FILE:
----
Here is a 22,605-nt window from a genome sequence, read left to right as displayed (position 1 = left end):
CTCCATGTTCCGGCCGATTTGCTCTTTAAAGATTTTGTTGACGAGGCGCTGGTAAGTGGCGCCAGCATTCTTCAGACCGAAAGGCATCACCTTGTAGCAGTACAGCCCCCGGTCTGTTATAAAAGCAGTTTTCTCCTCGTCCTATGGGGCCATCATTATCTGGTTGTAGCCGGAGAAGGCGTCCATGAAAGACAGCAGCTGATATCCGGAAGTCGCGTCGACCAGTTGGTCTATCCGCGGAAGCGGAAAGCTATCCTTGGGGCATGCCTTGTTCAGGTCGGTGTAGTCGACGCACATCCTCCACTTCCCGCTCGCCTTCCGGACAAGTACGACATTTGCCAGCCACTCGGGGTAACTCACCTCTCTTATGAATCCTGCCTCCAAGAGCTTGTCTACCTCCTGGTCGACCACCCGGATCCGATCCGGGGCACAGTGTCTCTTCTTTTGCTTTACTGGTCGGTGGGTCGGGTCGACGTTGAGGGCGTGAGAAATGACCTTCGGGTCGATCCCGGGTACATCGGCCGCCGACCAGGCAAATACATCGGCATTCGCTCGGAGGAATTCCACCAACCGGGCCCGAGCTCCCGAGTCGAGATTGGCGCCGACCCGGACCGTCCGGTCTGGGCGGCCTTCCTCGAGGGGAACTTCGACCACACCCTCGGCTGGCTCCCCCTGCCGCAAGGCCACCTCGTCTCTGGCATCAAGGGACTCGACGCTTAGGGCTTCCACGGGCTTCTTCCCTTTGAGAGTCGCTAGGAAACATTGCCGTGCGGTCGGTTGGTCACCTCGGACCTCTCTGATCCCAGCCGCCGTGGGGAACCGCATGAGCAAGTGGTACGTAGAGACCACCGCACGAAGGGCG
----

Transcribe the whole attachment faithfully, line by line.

Here is a 22,605-nt window from a genome sequence, read left to right as displayed (position 1 = left end):
CTCCATGTTCCGGCCGATTTGCTCTTTAAAGATTTTGTTGACGAGGCGCTGGTAAGTGGCGCCAGCATTCTTCAGACCGAAAGGCATCACCTTGTAGCAGTACAGCCCCCGGTCTGTTATAAAAGCAGTTTTCTCCTCGTCCTATGGGGCCATCATTATCTGGTTGTAGCCGGAGAAGGCGTCCATGAAAGACAGCAGCTGATATCCGGAAGTCGCGTCGACCAGTTGGTCTATCCGCGGAAGCGGAAAGCTATCCTTGGGGCATGCCTTGTTCAGGTCGGTGTAGTCGACGCACATCCTCCACTTCCCGCTCGCCTTCCGGACAAGTACGACATTTGCCAGCCACTCGGGGTAACTCACCTCTCTTATGAATCCTGCCTCCAAGAGCTTGTCTACCTCCTGGTCGACCACCCGGATCCGATCCGGGGCACAGTGTCTCTTCTTTTGCTTTACTGGTCGGTGGGTCGGGTCGACGTTGAGGGCGTGAGAAATGACCTTCGGGTCGATCCCGGGTACATCGGCCGCCGACCAGGCAAATACATCGGCATTCGCTCGGAGGAATTCCACCAACCGGGCCCGAGCTCCCGAGTCGAGATTGGCGCCGACCCGGACCGTCCGGTCTGGGCGGCCTTCCTCGAGGGGAACTTCGACCACACCCTCGGCTGGCTCCCCCTGCCGCAAGGCCACCTCGTCTCTGGCATCAAGGGACTCGACGCTTAGGGCTTCCACGGGCTTCTTCCCTTTGAGAGTCGCTAGGAAACATTGCCGTGCGGTCGGTTGGTCACCTCGGACCTCTCTGATCCCAGCCGCCGTGGGGAACCGCATGAGCAAGTGGTACGTAGAGACCACCGCACGAAGGGCG